Nothing exists except atoms and empty space; everything else is opinion.

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Venus and Jupiter at dawn

On Monday morning, Venus and Jupiter gathered close in dawn skies, for some separated by about half the width of a full moon. It was their closest conjunction since 2000, captured here above the eastern horizon before sunrise. The serene and colorful view is from Istia beach near the city of Capoliveri on the island of Elba. Distant lights and rolling hills are along Italy’s Tuscan coast. Of course, the celestial pair soon wandered apart. Brighter Venus headed lower, toward the eastern horizon and the glare of the Sun, while Jupiter continues to rise a little higher now in the sky near dawn. The two brightest planets meet again next June 30th, in the evening twilight above the western horizon.

Image credit & copyright: Stefano De Rosa



Well, I’ve been sick all week so for the first time in 8 months I took a week off from #TimelapseTuesday.

I just couldn’t leave you guys hanging so here are some awesome #startrails from a #milkyway #timelapse at Legend Lake around July 4th. I believe this is 400-500 photos combined for this epic #astrophoto.

The next couple weeks are going to be awesome, I will make sure to have some cool content coming, and in 2 weeks I’ll be in Italy and France! Can’t wait to take my timelapse game to Europe for the first time! by kylelawso


Voyager’s Neptune:

Cruising through the outer solar system, the Voyager 2 spacecraft made its closest approach to Neptune on August 25, 1989, the only spacecraft to visit the most distant ice giant planet. Based on the images recorded during its close encounter and in the following days, this inspired composited scene covers the dim outer planet, largest moon Triton, and faint system of rings. From just beyond Neptune’s orbit, the interplanetary perspective looks back toward the Sun, capturing the planet and Triton as thin sunlit crescents. Cirrus clouds and a dark band circle Neptune’s south polar region, with a cloudy vortex above the pole itself. Parts of the very faint ring system along with the three bright ring arcs were first imaged by Voyager during the fly-by, though the faintest segments are modeled in this composited picture.

Composite Image Credit & Copyright: Assembly/Processing - Rolf Olsen,
Data - Voyager 2, NASA Planetary Data System


NASA’s Maven orbiter enters into Martian orbit 

NBC News: NASA’s Maven orbiter entered into the orbit of Mars after a 10-month, 442 million-mile journey on Sunday, mission managers reported.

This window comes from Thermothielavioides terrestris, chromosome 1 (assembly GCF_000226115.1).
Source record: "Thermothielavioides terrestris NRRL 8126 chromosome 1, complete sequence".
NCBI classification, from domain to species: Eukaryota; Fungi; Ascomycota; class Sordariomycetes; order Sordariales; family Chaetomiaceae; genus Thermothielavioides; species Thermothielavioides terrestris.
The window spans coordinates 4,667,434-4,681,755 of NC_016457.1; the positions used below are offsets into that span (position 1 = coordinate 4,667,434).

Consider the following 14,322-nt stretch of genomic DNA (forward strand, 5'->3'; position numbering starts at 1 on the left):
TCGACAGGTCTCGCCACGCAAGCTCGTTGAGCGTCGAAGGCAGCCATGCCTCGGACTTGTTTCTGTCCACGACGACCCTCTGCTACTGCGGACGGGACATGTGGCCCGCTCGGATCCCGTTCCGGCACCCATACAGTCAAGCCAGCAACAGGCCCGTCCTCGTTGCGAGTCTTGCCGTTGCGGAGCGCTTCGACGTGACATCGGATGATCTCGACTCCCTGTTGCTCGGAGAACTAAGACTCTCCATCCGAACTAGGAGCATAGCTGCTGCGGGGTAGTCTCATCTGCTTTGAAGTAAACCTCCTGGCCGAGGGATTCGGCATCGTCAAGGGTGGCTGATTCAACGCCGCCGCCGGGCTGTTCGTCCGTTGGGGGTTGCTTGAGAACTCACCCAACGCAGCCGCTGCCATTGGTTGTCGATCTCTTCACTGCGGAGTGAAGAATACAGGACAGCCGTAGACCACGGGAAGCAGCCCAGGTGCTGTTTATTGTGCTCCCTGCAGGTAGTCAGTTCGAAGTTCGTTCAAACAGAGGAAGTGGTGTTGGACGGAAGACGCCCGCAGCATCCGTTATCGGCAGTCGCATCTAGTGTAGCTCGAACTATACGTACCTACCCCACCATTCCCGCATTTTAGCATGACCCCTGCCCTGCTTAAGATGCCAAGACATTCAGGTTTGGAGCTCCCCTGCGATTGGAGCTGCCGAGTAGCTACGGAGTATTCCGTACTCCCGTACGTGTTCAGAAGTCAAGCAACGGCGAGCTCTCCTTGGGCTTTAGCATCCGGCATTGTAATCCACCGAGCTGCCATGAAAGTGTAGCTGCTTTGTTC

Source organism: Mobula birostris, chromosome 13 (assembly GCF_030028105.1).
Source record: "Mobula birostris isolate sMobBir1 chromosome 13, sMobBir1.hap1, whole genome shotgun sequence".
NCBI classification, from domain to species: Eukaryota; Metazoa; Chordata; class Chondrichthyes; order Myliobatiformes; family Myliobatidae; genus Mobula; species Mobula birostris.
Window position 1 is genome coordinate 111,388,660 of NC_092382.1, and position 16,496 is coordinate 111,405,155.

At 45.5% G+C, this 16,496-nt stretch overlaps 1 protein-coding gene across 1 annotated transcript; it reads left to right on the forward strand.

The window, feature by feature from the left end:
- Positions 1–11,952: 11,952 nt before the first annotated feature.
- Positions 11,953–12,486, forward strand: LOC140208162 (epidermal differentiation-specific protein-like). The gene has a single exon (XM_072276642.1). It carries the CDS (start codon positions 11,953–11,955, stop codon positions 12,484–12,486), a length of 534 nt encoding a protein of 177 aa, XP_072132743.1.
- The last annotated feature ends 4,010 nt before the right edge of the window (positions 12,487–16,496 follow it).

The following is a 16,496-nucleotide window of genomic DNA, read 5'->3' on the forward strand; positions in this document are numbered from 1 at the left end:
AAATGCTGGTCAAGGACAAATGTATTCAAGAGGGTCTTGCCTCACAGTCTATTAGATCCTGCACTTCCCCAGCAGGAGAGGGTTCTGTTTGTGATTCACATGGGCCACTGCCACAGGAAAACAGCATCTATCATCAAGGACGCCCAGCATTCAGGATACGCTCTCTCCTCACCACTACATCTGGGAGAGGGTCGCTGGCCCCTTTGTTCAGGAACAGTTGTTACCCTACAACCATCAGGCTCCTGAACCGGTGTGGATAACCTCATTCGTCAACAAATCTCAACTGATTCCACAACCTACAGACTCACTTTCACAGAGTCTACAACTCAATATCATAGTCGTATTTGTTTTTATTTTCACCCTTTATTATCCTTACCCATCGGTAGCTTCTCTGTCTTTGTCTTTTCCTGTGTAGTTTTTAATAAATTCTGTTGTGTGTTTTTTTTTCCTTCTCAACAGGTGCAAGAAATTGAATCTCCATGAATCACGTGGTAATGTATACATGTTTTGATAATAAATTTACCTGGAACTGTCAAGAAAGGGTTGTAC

Over the next several weeks, additional maneuvers will put Maven into position for a yearlong mission to monitor Mars’ upper atmosphere where its observations are expected to help scientists determine how the planet lost its air. 

Follow updates on

Photo: An artist’s conception shows NASA’s Maven orbiter with Mars in the background. (NASA / GSFC)


The starry sky under Hollow Hill

Look up in New Zealand’s Hollow Hill Cave and you might think you see a familiar starry sky. And that’s exactly what Arachnocampa luminosa are counting on. Captured in this long exposure, the New Zealand glowworms scattered across the cave ceiling give it the inviting and open appearance of a clear, dark night sky filled with stars. Unsuspecting insects fooled into flying too far upwards get trapped in sticky snares the glowworms create and hang down to catch food. Of course professional astronomers wouldn’t be so easily fooled, although that does look a lot like the Coalsack Nebula and Southern Cross at the upper left.

Image credit & copyright: Phill Round



I need warp speed in 3 minutes or we’re all dead

Is Earth going at warp speed in this image? This is a composite of two photographs, one for the foreground and one for the sky. The photographer zoomed in on the image of the Milky Way for the last 10 seconds of the exposure to give it a ‘warp speed’ look.

Image credit and copyright: Mike Taylor/Mike Taylor Photography



Aurora over Maine

It has been a good week for auroras. Earlier this month active sunspot region 2158 rotated into view and unleashed a series of flares and plasma ejections into the Solar System during its journey across the Sun’s disk. In particular, a pair of Coronal Mass Ejections (CMEs) impacted the Earth’s magnetosphere toward the end of last week, creating the most intense geomagnetic storm so far this year. Although power outages were feared by some, the most dramatic effects of these impacting plasma clouds were auroras seen as far south as Wisconsin, USA. In the featured image taken last Friday night, rays and sheets of multicolored auroras were captured over Acadia National Park, in Maine, USA. Since another CME plasma cloud is currently approaching the Earth, tonight offers another good chance to see an impressive auroral display.

Image credit & copyright: Jeremy P. Gray


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